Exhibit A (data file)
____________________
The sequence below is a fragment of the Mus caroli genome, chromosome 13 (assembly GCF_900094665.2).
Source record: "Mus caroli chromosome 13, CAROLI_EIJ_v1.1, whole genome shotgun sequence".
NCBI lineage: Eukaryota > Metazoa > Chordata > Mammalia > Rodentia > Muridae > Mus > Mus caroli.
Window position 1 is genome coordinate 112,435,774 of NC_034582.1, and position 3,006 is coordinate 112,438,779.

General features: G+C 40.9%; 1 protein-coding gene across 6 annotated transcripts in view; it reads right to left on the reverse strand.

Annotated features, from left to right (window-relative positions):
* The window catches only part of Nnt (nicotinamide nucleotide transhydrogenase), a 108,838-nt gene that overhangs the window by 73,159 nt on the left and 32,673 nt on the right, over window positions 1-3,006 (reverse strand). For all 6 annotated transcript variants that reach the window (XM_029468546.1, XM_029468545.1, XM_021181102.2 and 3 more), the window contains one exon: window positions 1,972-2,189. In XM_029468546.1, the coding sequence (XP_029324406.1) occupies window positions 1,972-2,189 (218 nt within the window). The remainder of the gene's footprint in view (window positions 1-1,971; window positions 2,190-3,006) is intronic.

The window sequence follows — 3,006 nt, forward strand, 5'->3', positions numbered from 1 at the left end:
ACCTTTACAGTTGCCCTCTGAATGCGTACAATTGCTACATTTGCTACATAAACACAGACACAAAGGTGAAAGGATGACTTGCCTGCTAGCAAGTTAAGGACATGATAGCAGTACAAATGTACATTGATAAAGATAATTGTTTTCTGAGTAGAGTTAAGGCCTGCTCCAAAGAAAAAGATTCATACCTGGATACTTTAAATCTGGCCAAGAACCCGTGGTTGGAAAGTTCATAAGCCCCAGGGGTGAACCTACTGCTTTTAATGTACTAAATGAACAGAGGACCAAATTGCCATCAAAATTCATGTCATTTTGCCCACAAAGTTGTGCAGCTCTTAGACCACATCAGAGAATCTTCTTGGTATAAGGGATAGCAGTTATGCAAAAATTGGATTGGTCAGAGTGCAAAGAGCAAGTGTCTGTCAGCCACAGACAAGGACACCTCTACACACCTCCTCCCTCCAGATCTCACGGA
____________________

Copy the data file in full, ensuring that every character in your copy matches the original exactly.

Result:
The sequence below is a fragment of the Mus caroli genome, chromosome 13 (assembly GCF_900094665.2).
Source record: "Mus caroli chromosome 13, CAROLI_EIJ_v1.1, whole genome shotgun sequence".
NCBI lineage: Eukaryota > Metazoa > Chordata > Mammalia > Rodentia > Muridae > Mus > Mus caroli.
Window position 1 is genome coordinate 112,435,774 of NC_034582.1, and position 3,006 is coordinate 112,438,779.

General features: G+C 40.9%; 1 protein-coding gene across 6 annotated transcripts in view; it reads right to left on the reverse strand.

Annotated features, from left to right (window-relative positions):
* The window catches only part of Nnt (nicotinamide nucleotide transhydrogenase), a 108,838-nt gene that overhangs the window by 73,159 nt on the left and 32,673 nt on the right, over window positions 1-3,006 (reverse strand). For all 6 annotated transcript variants that reach the window (XM_029468546.1, XM_029468545.1, XM_021181102.2 and 3 more), the window contains one exon: window positions 1,972-2,189. In XM_029468546.1, the coding sequence (XP_029324406.1) occupies window positions 1,972-2,189 (218 nt within the window). The remainder of the gene's footprint in view (window positions 1-1,971; window positions 2,190-3,006) is intronic.

The window sequence follows — 3,006 nt, forward strand, 5'->3', positions numbered from 1 at the left end:
ACCTTTACAGTTGCCCTCTGAATGCGTACAATTGCTACATTTGCTACATAAACACAGACACAAAGGTGAAAGGATGACTTGCCTGCTAGCAAGTTAAGGACATGATAGCAGTACAAATGTACATTGATAAAGATAATTGTTTTCTGAGTAGAGTTAAGGCCTGCTCCAAAGAAAAAGATTCATACCTGGATACTTTAAATCTGGCCAAGAACCCGTGGTTGGAAAGTTCATAAGCCCCAGGGGTGAACCTACTGCTTTTAATGTACTAAATGAACAGAGGACCAAATTGCCATCAAAATTCATGTCATTTTGCCCACAAAGTTGTGCAGCTCTTAGACCACATCAGAGAATCTTCTTGGTATAAGGGATAGCAGTTATGCAAAAATTGGATTGGTCAGAGTGCAAAGAGCAAGTGTCTGTCAGCCACAGACAAGGACACCTCTACACACCTCCTCCCTCCAGATCTCACGGA